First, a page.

Many athletes and recreational exercisers already know the benefits of interval training: short bursts of high-intensity exertion that can boost fitness.

For women, the strategy might be particularly helpful. Compared to men in a new study, women who ran intervals on a treadmill came closer to their cardiovascular limits, suggesting that their hearts got a better workout.

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“I think what our data show is that there appear to be meaningful differences in how men and women self-regulate their workouts,” said Matt Laurent of Ohio’s Bowling Green State University in a press release. “Specifically, in our case, men and women tend to work at the same level of perceived exertion and feel similarly recovered between each interval, however, as they perform the interval runs women tended to work ‘harder’ from a relative cardiovascular standpoint than men.”

To see how interval training might affect men and women differently, Laurent and colleagues gave a treadmill test to eight people of each gender, mostly in their 20s. During intervals that lasted four minutes, participants ran hard, followed by a recovery interval of easy running for one, two or four minutes. They ran a total of six intervals and were told to pick a pace that they thought they could sustain through all six.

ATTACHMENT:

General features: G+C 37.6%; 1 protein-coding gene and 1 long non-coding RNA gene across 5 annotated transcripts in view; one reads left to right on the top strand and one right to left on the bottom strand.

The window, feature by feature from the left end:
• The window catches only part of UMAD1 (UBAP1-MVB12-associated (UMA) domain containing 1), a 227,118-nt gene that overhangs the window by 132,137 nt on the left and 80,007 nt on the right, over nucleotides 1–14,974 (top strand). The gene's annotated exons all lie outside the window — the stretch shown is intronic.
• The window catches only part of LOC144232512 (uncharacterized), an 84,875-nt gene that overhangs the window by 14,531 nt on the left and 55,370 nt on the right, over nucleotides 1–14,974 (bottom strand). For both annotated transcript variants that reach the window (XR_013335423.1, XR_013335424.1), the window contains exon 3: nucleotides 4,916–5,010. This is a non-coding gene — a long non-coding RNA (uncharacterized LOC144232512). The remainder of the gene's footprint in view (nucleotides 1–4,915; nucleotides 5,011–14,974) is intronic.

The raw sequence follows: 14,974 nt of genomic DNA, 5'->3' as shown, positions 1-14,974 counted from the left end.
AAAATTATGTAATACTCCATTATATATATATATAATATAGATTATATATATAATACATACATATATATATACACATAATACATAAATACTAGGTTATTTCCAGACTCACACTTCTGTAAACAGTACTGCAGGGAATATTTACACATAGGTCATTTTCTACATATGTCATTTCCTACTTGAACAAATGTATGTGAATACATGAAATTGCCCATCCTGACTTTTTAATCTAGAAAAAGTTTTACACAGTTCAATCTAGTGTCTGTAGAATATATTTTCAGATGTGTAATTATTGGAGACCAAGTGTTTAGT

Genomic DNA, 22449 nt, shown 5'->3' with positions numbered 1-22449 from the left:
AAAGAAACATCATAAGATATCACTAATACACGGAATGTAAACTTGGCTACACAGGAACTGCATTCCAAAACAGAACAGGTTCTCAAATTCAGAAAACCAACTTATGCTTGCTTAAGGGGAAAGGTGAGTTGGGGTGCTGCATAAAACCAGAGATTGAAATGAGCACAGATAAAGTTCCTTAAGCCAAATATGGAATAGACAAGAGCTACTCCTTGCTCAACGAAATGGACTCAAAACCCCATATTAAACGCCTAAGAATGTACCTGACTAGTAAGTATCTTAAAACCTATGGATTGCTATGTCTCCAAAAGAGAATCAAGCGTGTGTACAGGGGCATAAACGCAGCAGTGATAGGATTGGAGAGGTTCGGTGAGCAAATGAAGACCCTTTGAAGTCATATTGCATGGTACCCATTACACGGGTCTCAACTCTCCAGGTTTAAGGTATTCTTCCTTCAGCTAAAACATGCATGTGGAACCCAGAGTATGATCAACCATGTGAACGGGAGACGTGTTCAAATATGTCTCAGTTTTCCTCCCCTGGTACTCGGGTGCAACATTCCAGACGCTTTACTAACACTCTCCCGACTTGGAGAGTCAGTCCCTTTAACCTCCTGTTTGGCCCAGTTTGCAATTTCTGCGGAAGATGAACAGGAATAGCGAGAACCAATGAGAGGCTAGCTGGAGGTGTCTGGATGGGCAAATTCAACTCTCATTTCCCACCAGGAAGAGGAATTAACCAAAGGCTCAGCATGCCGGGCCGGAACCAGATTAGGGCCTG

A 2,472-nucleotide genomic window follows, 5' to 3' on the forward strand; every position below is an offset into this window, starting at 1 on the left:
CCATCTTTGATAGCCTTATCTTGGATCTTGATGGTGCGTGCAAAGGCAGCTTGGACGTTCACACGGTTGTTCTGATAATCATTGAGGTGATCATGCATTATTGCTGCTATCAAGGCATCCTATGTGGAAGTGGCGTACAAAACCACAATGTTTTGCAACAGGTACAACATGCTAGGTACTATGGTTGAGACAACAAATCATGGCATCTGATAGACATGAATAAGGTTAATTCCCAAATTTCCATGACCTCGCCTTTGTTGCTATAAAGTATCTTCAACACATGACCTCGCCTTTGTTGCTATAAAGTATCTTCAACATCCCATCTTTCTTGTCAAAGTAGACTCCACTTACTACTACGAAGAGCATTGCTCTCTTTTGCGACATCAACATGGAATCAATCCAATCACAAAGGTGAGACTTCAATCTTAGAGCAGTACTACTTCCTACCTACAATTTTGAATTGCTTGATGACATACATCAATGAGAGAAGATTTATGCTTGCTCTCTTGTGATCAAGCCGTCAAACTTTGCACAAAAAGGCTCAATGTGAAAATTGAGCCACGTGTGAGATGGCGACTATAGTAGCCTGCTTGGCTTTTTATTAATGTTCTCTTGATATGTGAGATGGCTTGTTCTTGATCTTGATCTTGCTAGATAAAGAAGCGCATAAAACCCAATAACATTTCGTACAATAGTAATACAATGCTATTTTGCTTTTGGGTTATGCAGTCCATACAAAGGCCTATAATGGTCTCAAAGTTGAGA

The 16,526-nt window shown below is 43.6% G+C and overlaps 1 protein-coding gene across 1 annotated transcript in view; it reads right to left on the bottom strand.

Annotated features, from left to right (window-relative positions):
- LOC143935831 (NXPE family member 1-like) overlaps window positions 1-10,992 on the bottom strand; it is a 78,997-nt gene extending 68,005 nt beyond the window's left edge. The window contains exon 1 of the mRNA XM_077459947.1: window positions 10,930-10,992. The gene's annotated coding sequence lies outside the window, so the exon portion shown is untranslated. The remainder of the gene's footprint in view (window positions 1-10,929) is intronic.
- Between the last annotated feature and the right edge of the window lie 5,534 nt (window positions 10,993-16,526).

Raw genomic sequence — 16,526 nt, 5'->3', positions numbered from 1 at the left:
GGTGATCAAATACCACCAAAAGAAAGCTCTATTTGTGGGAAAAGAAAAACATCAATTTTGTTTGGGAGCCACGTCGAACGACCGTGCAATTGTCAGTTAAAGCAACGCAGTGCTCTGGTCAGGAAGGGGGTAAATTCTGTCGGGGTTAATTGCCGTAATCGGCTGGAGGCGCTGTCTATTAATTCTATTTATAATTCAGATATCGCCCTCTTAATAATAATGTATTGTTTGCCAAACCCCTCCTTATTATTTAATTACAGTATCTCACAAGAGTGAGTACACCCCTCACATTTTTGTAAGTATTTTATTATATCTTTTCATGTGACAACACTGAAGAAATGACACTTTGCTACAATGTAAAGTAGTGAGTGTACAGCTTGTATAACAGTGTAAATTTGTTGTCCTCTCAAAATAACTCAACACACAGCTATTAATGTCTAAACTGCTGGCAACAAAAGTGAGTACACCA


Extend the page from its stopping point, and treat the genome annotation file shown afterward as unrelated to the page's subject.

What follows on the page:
Men tended to run at a faster pace, the researchers reported in the Journal of Strength and Conditioning. But women came closer to their maximum heart rates and oxygen consumption levels, even though both groups thought they were working equally hard.

It’s not clear why men and women respond differently to interval training, though estrogen levels are one possible theory.

Similar to previous research, the new study also confirmed that intervals work best when the recovery periods are half as long as the exertion periods.

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Given their results, the researchers suggest that coaches and female athletes might want to be mindful as they plan interval workouts. Unlike men, pushing women for more speed when they are already feeling strained to their limits might be a bad idea.

For both men and women, it’s also worth trusting how you feel over how fast you’re going.

“Without having any feedback about their data, all the participants had to use to set their pace was how they felt during the run and how recovered they felt,” Laurent said in the press release. “In that sense when runners perform high-intensity intervals, trust that if you push yourself to run what you consider hard, you are probably at the correct intensity, and if you maintain recommended work-to-rest ratios you most likely will recover appropriately to get the most out of your workout.”

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